Date Published: September 7, 2010
Publisher: Public Library of Science
Author(s): Gabriel Chodick, Howard Amital, Yoav Shalem, Ehud Kokia, Anthony D. Heymann, Avi Porath, Varda Shalev, Tom W. J. Huizinga
Abstract: In a retrospective cohort study, Gabriel Chodick and colleagues find a significant association between persistence with statin therapy and reduced risk of developing rheumatoid arthritis, but only a modest decrease in risk of osteoarthritis.
Partial Text: Rheumatoid arthritis (RA) is a leading cause of disability that often reduces patients’ quality of life and impairs their ability to work . Prevalence estimates of RA worldwide indicate that the prevalence of RA range between 2.0 to 10.7 per 1,000 adults, based on the 1987 revised American College of Rheumatology (ACR) criteria .
The median number of health plan enrollees during the study period was more than 1.6 million, with persons aged 18 y or above accounting for 66% of the population. After applying the inclusion and exclusion criteria, a total of 211,627 individuals for the RA analysis and 193,770 individuals for the OA analysis were identified as being newly treated with statin agents during the study period. During the study follow-up period 11,692 individuals died and 3,343 left MHS.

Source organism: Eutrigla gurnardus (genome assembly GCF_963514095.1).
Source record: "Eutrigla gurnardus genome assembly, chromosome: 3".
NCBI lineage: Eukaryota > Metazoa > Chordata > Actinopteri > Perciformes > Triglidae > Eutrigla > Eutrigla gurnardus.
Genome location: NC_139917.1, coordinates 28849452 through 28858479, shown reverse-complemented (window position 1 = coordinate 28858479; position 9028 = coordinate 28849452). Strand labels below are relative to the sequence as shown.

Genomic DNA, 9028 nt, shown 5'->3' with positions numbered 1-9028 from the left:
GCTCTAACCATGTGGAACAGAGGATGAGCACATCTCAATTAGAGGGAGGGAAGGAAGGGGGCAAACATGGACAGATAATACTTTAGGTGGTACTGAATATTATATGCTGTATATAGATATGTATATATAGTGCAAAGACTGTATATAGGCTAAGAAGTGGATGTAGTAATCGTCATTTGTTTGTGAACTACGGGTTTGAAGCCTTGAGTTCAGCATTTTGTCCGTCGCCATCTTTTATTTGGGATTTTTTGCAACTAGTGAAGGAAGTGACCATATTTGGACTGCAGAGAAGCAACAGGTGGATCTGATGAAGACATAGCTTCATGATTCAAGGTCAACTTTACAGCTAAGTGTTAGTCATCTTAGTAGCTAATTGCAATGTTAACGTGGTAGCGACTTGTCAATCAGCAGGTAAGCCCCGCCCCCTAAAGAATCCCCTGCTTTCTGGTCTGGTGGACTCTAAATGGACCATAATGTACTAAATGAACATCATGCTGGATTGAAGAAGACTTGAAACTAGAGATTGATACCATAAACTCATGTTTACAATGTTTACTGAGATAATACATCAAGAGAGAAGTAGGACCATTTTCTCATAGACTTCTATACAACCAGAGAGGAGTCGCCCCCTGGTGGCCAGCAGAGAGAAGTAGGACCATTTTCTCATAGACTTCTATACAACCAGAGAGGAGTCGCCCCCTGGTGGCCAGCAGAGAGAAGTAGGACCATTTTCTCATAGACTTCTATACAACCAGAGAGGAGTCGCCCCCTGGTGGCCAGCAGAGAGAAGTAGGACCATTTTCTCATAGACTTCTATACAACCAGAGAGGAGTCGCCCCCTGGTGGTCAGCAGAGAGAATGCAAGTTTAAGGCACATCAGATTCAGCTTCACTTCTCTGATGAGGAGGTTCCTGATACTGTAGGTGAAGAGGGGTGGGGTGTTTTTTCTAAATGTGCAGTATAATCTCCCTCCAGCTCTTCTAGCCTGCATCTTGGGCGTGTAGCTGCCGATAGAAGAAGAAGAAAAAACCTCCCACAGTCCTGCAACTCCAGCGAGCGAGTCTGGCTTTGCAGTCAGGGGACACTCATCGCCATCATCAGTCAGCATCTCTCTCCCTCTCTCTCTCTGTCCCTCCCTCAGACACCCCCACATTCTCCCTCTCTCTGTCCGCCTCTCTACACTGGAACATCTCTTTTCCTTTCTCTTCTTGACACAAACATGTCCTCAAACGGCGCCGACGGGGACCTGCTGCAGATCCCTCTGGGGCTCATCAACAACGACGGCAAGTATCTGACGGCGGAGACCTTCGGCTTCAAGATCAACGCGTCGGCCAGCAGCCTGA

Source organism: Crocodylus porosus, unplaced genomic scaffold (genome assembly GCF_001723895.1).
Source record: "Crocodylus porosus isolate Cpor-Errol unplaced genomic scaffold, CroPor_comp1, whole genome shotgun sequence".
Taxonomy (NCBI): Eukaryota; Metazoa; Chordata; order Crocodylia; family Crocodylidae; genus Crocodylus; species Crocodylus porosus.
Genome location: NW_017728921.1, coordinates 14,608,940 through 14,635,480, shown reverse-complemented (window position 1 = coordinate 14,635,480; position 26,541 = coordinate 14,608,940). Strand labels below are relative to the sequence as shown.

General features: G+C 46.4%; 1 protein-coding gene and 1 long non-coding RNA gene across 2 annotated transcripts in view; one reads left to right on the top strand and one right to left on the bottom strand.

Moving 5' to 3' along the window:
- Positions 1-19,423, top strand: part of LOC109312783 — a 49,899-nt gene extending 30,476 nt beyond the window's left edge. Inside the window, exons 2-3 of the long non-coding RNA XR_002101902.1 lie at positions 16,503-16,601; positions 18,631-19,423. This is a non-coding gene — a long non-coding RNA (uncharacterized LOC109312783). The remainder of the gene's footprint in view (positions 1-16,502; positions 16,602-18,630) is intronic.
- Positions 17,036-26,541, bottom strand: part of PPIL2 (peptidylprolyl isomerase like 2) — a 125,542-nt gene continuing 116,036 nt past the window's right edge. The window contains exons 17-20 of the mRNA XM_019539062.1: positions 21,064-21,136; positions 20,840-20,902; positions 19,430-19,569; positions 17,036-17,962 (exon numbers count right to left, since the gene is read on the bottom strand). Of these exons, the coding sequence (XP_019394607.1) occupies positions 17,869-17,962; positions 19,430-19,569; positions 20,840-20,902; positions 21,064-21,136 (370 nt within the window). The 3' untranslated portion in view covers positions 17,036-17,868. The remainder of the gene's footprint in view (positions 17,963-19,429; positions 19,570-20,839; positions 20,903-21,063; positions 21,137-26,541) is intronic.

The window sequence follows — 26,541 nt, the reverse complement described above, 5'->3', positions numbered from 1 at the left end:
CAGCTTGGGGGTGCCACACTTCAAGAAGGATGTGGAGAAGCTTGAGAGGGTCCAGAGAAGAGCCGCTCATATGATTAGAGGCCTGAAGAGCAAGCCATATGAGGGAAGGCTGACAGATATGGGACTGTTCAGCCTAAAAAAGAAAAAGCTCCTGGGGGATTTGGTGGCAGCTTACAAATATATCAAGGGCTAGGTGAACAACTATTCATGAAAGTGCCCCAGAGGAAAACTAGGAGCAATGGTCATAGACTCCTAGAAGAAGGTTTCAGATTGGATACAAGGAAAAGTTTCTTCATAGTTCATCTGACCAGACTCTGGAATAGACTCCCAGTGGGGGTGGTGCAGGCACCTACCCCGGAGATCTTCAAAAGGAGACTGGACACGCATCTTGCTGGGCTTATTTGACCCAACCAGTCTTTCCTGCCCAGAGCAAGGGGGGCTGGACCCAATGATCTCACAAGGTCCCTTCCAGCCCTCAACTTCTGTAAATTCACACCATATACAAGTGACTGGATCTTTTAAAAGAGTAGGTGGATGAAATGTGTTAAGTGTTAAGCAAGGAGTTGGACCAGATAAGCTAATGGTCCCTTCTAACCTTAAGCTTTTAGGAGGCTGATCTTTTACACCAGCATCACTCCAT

The present study demonstrates a significant negative association between persistence with statin therapy and RA onset, particularly in adult patients who began treatment at a relatively young age and with high efficacy statins. Our results agree with a previous nested case-control study  in hyperlipidemia patients, which compared 313 RA patients and 1,252 matched controls. In that analysis, the adjusted OR for development of RA in subjects taking statins compared to the reference group was 0.59 (95% CI 0.37–0.96). Similar to the present study, it was also found that patients receiving high efficacy statins (atorvastatin) had a lower odds ratio for contracting RA, although the difference did not reach statistical significance.